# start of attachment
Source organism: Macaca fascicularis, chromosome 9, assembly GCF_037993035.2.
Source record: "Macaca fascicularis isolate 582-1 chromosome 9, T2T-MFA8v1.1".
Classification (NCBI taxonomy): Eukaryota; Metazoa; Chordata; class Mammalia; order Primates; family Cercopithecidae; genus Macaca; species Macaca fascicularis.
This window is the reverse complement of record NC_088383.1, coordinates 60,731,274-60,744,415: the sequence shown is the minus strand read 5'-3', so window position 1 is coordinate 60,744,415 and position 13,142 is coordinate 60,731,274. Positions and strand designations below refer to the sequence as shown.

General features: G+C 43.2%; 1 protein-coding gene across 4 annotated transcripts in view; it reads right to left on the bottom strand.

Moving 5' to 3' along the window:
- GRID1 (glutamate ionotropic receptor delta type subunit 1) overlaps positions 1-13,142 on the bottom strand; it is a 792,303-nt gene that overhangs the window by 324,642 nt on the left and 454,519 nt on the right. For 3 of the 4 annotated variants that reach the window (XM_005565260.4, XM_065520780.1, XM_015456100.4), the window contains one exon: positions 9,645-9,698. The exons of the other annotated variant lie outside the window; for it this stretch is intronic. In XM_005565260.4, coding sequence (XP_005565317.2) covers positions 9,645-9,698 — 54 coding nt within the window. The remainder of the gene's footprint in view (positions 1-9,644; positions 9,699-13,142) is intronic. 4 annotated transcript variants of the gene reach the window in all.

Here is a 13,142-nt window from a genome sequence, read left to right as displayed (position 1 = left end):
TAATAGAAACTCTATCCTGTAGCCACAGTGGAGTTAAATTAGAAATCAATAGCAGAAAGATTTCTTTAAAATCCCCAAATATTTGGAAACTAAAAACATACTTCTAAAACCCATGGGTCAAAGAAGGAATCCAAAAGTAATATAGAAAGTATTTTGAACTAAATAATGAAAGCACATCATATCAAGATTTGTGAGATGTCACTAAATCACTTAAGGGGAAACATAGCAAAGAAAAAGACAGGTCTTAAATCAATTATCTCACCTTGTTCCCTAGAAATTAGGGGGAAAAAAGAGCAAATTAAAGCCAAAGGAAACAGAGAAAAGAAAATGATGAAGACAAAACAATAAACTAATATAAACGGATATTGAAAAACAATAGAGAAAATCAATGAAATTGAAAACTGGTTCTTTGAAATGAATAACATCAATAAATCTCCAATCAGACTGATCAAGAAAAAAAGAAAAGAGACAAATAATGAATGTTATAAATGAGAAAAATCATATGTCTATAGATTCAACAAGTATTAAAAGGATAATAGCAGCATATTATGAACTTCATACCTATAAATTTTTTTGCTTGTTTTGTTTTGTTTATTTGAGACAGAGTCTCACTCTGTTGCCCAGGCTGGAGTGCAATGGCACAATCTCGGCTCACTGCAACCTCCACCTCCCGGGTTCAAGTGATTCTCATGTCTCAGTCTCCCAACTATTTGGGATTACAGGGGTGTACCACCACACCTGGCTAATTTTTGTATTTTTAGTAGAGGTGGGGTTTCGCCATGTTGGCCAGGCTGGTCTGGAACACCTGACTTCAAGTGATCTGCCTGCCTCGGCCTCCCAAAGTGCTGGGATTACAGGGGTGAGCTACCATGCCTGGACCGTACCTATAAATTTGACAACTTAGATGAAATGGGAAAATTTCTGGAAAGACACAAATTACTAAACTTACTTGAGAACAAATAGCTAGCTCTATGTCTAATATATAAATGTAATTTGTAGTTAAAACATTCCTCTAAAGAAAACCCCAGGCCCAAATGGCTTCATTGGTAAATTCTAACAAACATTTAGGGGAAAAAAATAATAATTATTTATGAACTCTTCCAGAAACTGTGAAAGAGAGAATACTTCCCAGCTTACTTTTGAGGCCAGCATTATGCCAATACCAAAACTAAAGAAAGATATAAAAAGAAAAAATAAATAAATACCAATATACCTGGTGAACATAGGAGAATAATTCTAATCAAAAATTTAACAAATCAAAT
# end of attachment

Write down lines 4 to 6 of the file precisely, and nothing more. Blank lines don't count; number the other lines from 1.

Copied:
This window is the reverse complement of record NC_088383.1, coordinates 60,731,274-60,744,415: the sequence shown is the minus strand read 5'-3', so window position 1 is coordinate 60,744,415 and position 13,142 is coordinate 60,731,274. Positions and strand designations below refer to the sequence as shown.

General features: G+C 43.2%; 1 protein-coding gene across 4 annotated transcripts in view; it reads right to left on the bottom strand.

Moving 5' to 3' along the window: